gwinrose - January 7

Thank you!! I am regrouping and have done lots of research, guess now it's time to put my knowledge to use and start doing something good for myself. My husband is finally starting to understand and be more supportive so that helps. Both my Dr. reccomended that I see a counsler for many reasons, I think it's time I do. Think its time to start down the path of healing!!


FARMER1870 - May 1

Hi Gwinrose,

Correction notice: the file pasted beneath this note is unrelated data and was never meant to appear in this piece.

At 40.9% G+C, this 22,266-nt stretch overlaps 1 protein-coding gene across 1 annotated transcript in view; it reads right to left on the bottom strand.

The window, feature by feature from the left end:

I know how you feel. My FMS surfaced after a work injury and all of a sudden my Workman's Comp insurance stopped paying for my Savella. This medication was for my FMS and it was not suppose to be abruptly stopped or withdrawal symptoms would occur. At this time I probably had about 6 days of medication left. The pharmacy told me this medication cost $500 and since it was a new medication, there was no generic for it yet. I had them check to see how much I would have to pay with my husband's insurance and it was about $100 and I couldn't afford that with no money coming in from my job, so I ran out and started getting withdrawal symptoms within 2 1/2 days. My moods went haywire. I would get agitated and angry over stupid little things, felt like spiders crawling on my head,and became very anxious. Then I began to panic and get shaky and I was extremely sad and felt like crying for no reason. My moods kept changing, so I ended up going to the Emergency Room, because I couldn't take it anymore and was very scared. The hospital was given my jobs insurance information, so they would get billed. My trip to the Emergency room is going to cost them more than if they would have paid for the Savella. The Ativan injection they gave me at the hospital was so painful. My pain went from zero to a ten on a zero-ten pain scale in a matter of a minute. I would never wish this injection on anyone. Believe me I am not exaggerating about the pain. It made me angry that I had to go through this, when it could have been prevented. At least I was lucky that my doctor had enough samples to give me for a couple of months and he told me when I am running low to let him know right away. Sorry about venting like that. Just to let you know I do agree with Fantod. It was hard for me when I was diagnosed. I'm 48 and It really scares me even though my pain is better controlled, because it's a lifelong problem and I'm wondering whether or not I can go back to work as a nurse. Also, the Savella and other medication make it impossible to drive, so I can't take them at least 6-8 hours before going to doctor's appointments or to do errands to meet my basic needs. It's frustrating, because I use to be on the go all the time and now, I can barely do anything and there are many days where I just don't want to get out of bed. I just joined this forum 2 days ago and find the people here really care about trying to support and help one another, which I think is wonderful.